A case study on propagating and updating provenance information using the CIDOC CRM

Publication Date: 
Friday, 29 August, 2014
Published in: 
International Journal on Digital Libraries #799
Christos Strubulis, Giorgos Flouris, Yannis Tzitzikas, Martin Doerr
Provenance information of digital objects maintained by digital libraries and archives is crucial for authenticity assessment, reproducibility and accountability. Such information is commonly stored on metadata placed in various Metadata Repositories (MRs) or Knowledge Bases (KBs). Nevertheless, in various settings it is prohibitive to store the provenance of each digital object due to the high storage space requirements that are needed for having complete provenance. In this paper, we introduce provenance based inference rules as a means to complete the provenance information, to reduce the amount of provenance information that has to be stored, and to ease quality control (e.g., corrections). Roughly, we show how provenance information can be propagated by identifying a number of basic inference rules over a core conceptual model for representing provenance. The propagation of provenance concerns fundamental modelling concepts such as actors, activities, events, devices and information objects, and their associations. However, since a MR/KB is not static but changes over time due to several factors, the question that arises is how we can satisfy update requests while still supporting the aforementioned inference rules. Towards this end, we elaborate on the specification of the required add/delete operations, consider two different semantics for deletion of information, and provide the corresponding update algorithms. Finally, we report extensive comparative results for different repository policies regarding the derivation of new knowledge, in datasets containing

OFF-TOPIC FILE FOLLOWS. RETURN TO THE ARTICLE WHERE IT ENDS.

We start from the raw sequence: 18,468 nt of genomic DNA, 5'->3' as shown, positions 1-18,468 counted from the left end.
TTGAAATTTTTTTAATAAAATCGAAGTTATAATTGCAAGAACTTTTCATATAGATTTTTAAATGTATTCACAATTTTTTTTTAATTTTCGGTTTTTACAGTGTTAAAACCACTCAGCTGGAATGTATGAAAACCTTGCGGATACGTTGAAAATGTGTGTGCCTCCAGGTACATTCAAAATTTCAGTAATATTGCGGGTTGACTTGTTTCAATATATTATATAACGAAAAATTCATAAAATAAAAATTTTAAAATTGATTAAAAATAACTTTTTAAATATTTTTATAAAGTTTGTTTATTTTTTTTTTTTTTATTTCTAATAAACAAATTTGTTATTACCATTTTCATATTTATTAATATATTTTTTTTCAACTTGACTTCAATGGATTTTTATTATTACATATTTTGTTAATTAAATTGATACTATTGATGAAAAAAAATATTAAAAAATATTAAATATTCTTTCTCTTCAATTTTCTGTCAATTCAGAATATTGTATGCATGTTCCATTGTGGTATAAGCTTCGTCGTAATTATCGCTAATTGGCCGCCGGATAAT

up to one million RDF triples. The results allow us to understand the tradeoffs related to the use of inference rules on storage space and performance of queries and updates.


PDF icon IJDL paper.pdf2.46 MB
Springer-Verlag Berlin Heidelberg 2014